Then there’s the manufacturers cutting the prices of EVs in Australia. Nothing wrong with prices going down but what happened when you bought say, a Peugeot e-2008 electric SUV on Friday for $60k and on Monday they cut $20k off the price. Most EV makers have done the same thing. And basically, you have been screwed. Again.

Lambo and Waffles star at auction

To make yourself feel better, head up to South Yarra by the Sea for this year’s Noosa Concours d’Elegance.

Highlighting the festival of metal and meat and moselle is the Hoffmann collection. Mad Max Hoffman single-handedly established the imported vehicle business in the United States. So, there will be Porsche Speedsters which their owners all call Hans, Mercedes-Benz 300SLs which their owners call Maxine and more than 80 non-Max machines, including the Ferrari LM25, the McLaren F1 and the Lamborghini Miura SV.

The 1972 Lamborghini Miura P400 SV by Bertone was sold by RM Sotheby’s for $7.5m – or $2.5m over estimate. Picture: RM Sotheby’s

The 1972 Lamborghini Miura P400 SV by Bertone was sold by RM Sotheby’s for $7.5m – or $2.5m over estimate. Picture: RM Sotheby’s

Also coming up but on the South Island is an exhibition that would suit most readers. As you know, Lou Hamilton and I never drop names but he did ask me to tell you that Mona founder David Walsh has a new show at his Hobart home called Namedropping.

This exhibition asks the big questions: Why are we drawn to certain objects and people? What makes the big names big: Porsche, Picasso, Pompidou or McMichael, Aitken and Wagner? Most importantly Dave has a real million-dollar Torana A9X on the floor, so book your tickets now.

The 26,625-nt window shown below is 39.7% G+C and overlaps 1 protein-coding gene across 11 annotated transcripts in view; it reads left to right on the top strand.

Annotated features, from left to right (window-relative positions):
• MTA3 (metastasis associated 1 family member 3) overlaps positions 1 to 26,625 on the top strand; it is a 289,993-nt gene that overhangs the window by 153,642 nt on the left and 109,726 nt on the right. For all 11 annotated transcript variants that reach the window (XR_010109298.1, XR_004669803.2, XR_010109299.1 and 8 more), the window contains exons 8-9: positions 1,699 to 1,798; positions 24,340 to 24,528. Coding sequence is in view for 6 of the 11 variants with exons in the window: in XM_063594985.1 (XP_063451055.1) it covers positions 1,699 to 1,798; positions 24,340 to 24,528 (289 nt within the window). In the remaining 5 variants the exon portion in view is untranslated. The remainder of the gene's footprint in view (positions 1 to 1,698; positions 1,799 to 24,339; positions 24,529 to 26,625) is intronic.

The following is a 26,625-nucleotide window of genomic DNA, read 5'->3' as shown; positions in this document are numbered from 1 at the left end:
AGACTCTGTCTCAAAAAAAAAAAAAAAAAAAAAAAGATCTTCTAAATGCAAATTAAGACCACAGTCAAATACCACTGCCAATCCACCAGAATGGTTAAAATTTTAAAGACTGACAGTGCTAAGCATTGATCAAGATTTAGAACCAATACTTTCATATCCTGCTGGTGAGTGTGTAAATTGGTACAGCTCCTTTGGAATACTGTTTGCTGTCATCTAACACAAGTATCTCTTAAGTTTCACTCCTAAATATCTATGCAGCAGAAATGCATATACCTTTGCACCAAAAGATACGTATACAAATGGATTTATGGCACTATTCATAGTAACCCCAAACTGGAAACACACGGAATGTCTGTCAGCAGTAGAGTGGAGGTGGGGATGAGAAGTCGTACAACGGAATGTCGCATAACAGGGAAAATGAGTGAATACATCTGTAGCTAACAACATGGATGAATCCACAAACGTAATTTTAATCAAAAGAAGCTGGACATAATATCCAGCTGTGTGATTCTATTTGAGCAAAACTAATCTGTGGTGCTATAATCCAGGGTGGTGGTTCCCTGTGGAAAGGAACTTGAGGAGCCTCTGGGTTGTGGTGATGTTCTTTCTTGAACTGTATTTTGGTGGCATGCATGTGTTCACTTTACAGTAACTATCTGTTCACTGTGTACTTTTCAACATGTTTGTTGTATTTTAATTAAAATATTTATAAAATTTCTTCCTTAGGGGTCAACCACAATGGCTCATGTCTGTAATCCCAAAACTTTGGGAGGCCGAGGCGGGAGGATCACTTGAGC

Talking of the Sultan of Stepney, he asked me to thank all those readers (none) who wished him a swift recovery from his hospitalisation. Of course he went straight from ICU to the corner bar at the Kensi for a bucket load of Coopers – thus helping the iconic hotel narrowly avoid liquidation.

Talking of the South Island, our own Shane van Gisbergen won his first NASCAR Xfinity Series victory last Saturday at Portland International Raceway. The popular Australian celebrated the hard-earned win with a burnout all the way around the three-mile road course and then climbed out of his Chevy and topped it off by kicking a Wallabies football into the thrilled crowd.

Next week we will be in Le Mans for the 24-hour race to watch Adelaide person Yasser Shahin in his Porker. The best part about the chairman of the Peregrine Corporation is that he built and owns the world-class Bend Motorsport Park. Keep an eye for fellow Aussies Matt Campbell, James Allen and Carlton’s own Valentino Rossi.

Car and sneakers of the week are the 1972 Lamborghini Miura P400 SV by Bertone, which was sold by RM Sotheby’s for $7.5m – or $2.5m over estimate – and the 1972 Nike Waffle Racing “Moon Shoe” selling a for halfer ($500k). One of only a handful of pairs known to exist, the “Moon Shoe” is a handmade running shoe designed by Nike co-founder and legendary Oregon University track coach Bill Bowerman.

Yup, no need to wait for the Trumpster. The world is already fudged.